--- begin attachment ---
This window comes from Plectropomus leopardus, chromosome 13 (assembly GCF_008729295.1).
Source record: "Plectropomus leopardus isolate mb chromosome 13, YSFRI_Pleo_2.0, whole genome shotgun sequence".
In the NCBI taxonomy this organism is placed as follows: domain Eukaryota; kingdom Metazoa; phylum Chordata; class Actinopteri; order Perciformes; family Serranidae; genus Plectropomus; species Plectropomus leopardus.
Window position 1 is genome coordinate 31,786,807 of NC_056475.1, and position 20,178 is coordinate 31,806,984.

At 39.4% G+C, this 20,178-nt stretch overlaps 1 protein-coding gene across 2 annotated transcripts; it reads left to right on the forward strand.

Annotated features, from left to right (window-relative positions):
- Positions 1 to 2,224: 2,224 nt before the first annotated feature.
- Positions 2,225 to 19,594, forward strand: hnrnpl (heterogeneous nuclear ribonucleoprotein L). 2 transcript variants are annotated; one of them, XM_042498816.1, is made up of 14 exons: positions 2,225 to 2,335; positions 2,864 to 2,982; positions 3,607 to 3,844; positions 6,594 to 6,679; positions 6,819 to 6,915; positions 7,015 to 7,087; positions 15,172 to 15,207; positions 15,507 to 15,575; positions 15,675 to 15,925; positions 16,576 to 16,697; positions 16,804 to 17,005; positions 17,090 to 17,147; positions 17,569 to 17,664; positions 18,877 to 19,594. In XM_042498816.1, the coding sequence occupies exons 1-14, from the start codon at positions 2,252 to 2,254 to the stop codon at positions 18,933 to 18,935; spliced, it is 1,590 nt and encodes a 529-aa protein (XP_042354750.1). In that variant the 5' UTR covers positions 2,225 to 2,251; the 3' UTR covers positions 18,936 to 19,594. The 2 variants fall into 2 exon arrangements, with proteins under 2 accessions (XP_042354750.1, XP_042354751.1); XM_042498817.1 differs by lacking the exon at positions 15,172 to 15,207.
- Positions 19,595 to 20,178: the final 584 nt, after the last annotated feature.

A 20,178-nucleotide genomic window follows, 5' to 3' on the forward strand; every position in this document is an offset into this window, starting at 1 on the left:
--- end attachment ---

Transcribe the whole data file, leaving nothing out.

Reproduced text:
This window comes from Plectropomus leopardus, chromosome 13 (assembly GCF_008729295.1).
Source record: "Plectropomus leopardus isolate mb chromosome 13, YSFRI_Pleo_2.0, whole genome shotgun sequence".
In the NCBI taxonomy this organism is placed as follows: domain Eukaryota; kingdom Metazoa; phylum Chordata; class Actinopteri; order Perciformes; family Serranidae; genus Plectropomus; species Plectropomus leopardus.
Window position 1 is genome coordinate 31,786,807 of NC_056475.1, and position 20,178 is coordinate 31,806,984.

At 39.4% G+C, this 20,178-nt stretch overlaps 1 protein-coding gene across 2 annotated transcripts; it reads left to right on the forward strand.

Annotated features, from left to right (window-relative positions):
- Positions 1 to 2,224: 2,224 nt before the first annotated feature.
- Positions 2,225 to 19,594, forward strand: hnrnpl (heterogeneous nuclear ribonucleoprotein L). 2 transcript variants are annotated; one of them, XM_042498816.1, is made up of 14 exons: positions 2,225 to 2,335; positions 2,864 to 2,982; positions 3,607 to 3,844; positions 6,594 to 6,679; positions 6,819 to 6,915; positions 7,015 to 7,087; positions 15,172 to 15,207; positions 15,507 to 15,575; positions 15,675 to 15,925; positions 16,576 to 16,697; positions 16,804 to 17,005; positions 17,090 to 17,147; positions 17,569 to 17,664; positions 18,877 to 19,594. In XM_042498816.1, the coding sequence occupies exons 1-14, from the start codon at positions 2,252 to 2,254 to the stop codon at positions 18,933 to 18,935; spliced, it is 1,590 nt and encodes a 529-aa protein (XP_042354750.1). In that variant the 5' UTR covers positions 2,225 to 2,251; the 3' UTR covers positions 18,936 to 19,594. The 2 variants fall into 2 exon arrangements, with proteins under 2 accessions (XP_042354750.1, XP_042354751.1); XM_042498817.1 differs by lacking the exon at positions 15,172 to 15,207.
- Positions 19,595 to 20,178: the final 584 nt, after the last annotated feature.

A 20,178-nucleotide genomic window follows, 5' to 3' on the forward strand; every position in this document is an offset into this window, starting at 1 on the left: